Sunday, 27 November 2016


I am tidying up the megamultiverse idea. I wanted to incorporate the road to Emmaus because this story is resonant and evocative. It has been suggested that the Hindu gods can be seen as the man on the road to Emmaus and one of those gods said that the gods are his million faces. See here.

Similarly, St Paul saw an altar to an Unknown God. Of course, Paul drew monotheist conclusions but, in terms of mythological writing and imaginative fiction, we can envisage an anonymous deity or divine Phantom Stranger flitting between pantheons. Norse mythology names Ullr but recounts no stories about him although he appears briefly in Poul Anderson's War Of The Gods. Thus, Ullr might join our list of mysterious characters who move between universes doing important undercover work?


  1. Kaor, Paul!

    Two things interested me about this blog piece. First, how some of the more philosophic minded Hindus tied the mysterious Stranger on the road to Emmaus with Hinduism. The second point being Ull the Hunter. I've read WAR OF THE GODS twice but I've don't remember that Norse god at all.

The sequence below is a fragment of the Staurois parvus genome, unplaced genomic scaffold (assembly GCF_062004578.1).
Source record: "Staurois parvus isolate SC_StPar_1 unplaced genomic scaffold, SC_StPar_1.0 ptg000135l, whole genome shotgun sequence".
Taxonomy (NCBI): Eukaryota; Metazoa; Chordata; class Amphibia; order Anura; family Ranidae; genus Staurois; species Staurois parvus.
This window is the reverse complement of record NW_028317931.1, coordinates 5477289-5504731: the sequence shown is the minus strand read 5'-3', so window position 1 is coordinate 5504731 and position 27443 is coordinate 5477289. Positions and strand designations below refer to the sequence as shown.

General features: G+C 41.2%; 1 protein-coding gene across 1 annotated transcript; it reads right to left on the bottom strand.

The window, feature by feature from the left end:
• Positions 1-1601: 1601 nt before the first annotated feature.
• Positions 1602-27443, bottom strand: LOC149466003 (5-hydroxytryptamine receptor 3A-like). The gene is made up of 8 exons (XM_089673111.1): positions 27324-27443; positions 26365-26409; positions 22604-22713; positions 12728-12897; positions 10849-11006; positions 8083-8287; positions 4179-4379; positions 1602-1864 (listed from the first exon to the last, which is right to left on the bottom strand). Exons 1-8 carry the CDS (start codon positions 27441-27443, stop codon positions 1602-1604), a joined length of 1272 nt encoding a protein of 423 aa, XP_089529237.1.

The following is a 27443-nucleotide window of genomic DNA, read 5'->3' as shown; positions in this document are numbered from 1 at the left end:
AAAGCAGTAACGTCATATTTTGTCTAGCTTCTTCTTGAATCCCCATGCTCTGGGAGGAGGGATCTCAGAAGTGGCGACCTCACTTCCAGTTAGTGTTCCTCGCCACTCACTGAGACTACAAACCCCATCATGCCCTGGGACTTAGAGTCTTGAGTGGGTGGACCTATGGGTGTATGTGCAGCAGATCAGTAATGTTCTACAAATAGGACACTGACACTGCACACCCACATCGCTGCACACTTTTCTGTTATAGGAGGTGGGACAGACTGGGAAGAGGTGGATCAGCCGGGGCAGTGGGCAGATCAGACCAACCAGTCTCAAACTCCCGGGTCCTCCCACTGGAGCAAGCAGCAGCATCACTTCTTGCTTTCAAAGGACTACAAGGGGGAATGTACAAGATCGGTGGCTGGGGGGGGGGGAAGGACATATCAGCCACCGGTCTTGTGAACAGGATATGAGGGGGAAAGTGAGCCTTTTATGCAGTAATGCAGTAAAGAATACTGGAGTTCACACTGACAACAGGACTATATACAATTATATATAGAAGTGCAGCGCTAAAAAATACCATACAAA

Btw, one of the Valar in Tolkien's Middle Earth mythos was a huntsman: Orome.

    I remember the Account in Acs about St. Paul and the altar to an Unknown God. Yes, Paul drew monotheistic analogies but the still pagan Athenians had in mind unknown gods of the kind seen in polytheistic mindsets.


    1. Sean,
      I am also thinking of a suggestion by a Catholic priest that the Hindu gods are "the man on the road to Emmaus" in the sense of Christ in another form.

    2. Kaor, Paul!

      Understood! But I would have told that priest I took the Stranger to be simply Christ, who had "veiled" himself.